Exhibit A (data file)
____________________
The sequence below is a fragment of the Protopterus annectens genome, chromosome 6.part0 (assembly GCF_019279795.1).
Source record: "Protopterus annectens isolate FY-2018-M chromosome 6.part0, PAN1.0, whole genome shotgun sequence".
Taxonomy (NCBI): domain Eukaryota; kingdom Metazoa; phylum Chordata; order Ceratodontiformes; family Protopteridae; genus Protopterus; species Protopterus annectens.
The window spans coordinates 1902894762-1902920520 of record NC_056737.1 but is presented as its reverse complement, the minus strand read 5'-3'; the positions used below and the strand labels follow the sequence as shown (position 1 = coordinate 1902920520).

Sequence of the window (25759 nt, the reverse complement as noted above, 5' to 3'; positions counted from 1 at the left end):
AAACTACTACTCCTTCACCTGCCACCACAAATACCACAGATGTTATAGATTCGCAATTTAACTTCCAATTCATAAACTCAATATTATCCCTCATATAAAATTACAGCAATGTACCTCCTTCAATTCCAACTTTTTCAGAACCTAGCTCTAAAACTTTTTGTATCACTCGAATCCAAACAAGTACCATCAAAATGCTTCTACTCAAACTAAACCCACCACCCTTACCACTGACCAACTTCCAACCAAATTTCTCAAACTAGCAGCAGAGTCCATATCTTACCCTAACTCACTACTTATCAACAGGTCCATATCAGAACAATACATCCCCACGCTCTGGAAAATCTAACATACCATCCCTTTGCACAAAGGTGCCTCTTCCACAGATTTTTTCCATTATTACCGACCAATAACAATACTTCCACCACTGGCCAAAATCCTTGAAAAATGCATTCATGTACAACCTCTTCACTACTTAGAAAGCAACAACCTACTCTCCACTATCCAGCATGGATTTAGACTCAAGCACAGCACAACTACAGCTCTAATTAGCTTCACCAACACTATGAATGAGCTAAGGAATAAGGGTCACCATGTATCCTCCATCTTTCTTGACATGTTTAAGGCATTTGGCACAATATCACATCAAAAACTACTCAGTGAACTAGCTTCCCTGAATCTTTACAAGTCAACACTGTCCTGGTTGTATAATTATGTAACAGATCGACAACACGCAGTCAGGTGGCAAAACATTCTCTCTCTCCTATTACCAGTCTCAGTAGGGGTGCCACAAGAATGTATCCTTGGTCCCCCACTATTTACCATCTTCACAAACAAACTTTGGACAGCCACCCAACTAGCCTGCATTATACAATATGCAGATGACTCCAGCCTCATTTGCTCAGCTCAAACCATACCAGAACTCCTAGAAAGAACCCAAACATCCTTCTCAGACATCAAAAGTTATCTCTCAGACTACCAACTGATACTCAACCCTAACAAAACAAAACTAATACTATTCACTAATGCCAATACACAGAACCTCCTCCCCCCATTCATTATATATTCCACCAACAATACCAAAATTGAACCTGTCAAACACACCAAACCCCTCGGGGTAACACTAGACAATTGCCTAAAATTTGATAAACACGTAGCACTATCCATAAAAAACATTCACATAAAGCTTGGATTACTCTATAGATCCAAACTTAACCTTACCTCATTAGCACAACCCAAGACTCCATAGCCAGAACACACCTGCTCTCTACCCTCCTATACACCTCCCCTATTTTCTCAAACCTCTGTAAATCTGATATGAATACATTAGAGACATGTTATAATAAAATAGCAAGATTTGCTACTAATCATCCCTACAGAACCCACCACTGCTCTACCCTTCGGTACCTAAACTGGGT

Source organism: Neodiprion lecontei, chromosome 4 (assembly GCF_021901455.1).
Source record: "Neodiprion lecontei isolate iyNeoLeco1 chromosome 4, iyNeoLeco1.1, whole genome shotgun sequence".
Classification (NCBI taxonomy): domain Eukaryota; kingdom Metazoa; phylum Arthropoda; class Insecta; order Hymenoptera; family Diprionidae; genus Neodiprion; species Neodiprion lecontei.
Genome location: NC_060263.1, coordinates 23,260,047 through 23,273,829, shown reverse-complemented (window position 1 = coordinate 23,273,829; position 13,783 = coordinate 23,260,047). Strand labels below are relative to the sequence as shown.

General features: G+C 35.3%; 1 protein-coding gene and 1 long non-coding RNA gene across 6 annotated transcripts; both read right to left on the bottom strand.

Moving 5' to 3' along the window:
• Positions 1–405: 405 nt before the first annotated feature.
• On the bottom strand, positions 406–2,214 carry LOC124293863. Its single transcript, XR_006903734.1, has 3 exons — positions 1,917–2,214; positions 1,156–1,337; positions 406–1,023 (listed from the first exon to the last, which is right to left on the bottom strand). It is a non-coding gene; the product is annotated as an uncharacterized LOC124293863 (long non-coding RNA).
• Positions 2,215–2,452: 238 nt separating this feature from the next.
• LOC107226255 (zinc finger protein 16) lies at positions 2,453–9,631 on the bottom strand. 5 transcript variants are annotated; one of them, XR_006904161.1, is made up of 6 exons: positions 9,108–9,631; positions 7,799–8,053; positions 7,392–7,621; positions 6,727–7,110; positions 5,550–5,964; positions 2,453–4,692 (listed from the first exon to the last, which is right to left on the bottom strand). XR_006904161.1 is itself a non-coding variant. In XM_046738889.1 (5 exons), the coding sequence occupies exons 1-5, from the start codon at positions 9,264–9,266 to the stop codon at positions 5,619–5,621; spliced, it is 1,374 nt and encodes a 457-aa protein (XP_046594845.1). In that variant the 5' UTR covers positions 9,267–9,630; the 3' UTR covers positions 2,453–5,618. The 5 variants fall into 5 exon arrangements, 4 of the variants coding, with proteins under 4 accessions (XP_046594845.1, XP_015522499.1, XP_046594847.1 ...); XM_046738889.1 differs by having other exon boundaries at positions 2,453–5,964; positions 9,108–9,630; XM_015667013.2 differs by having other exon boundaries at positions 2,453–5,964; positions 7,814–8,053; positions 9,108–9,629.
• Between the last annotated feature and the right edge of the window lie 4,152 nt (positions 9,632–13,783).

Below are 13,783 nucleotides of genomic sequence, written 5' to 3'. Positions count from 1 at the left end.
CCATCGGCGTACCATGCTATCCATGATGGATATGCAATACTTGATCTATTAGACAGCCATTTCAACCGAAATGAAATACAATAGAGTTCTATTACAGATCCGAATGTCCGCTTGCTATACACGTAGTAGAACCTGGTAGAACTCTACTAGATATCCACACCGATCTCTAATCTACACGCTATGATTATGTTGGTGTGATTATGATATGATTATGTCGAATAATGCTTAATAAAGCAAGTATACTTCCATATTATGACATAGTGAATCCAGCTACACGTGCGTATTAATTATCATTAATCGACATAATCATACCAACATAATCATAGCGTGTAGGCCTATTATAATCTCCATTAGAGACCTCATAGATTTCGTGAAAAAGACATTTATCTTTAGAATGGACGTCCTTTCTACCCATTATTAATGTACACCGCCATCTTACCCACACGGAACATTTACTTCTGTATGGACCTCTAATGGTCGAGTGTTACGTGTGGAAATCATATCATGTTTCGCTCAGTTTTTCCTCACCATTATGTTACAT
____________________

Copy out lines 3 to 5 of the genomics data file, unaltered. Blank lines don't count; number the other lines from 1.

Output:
Taxonomy (NCBI): domain Eukaryota; kingdom Metazoa; phylum Chordata; order Ceratodontiformes; family Protopteridae; genus Protopterus; species Protopterus annectens.
The window spans coordinates 1902894762-1902920520 of record NC_056737.1 but is presented as its reverse complement, the minus strand read 5'-3'; the positions used below and the strand labels follow the sequence as shown (position 1 = coordinate 1902920520).

Sequence of the window (25759 nt, the reverse complement as noted above, 5' to 3'; positions counted from 1 at the left end):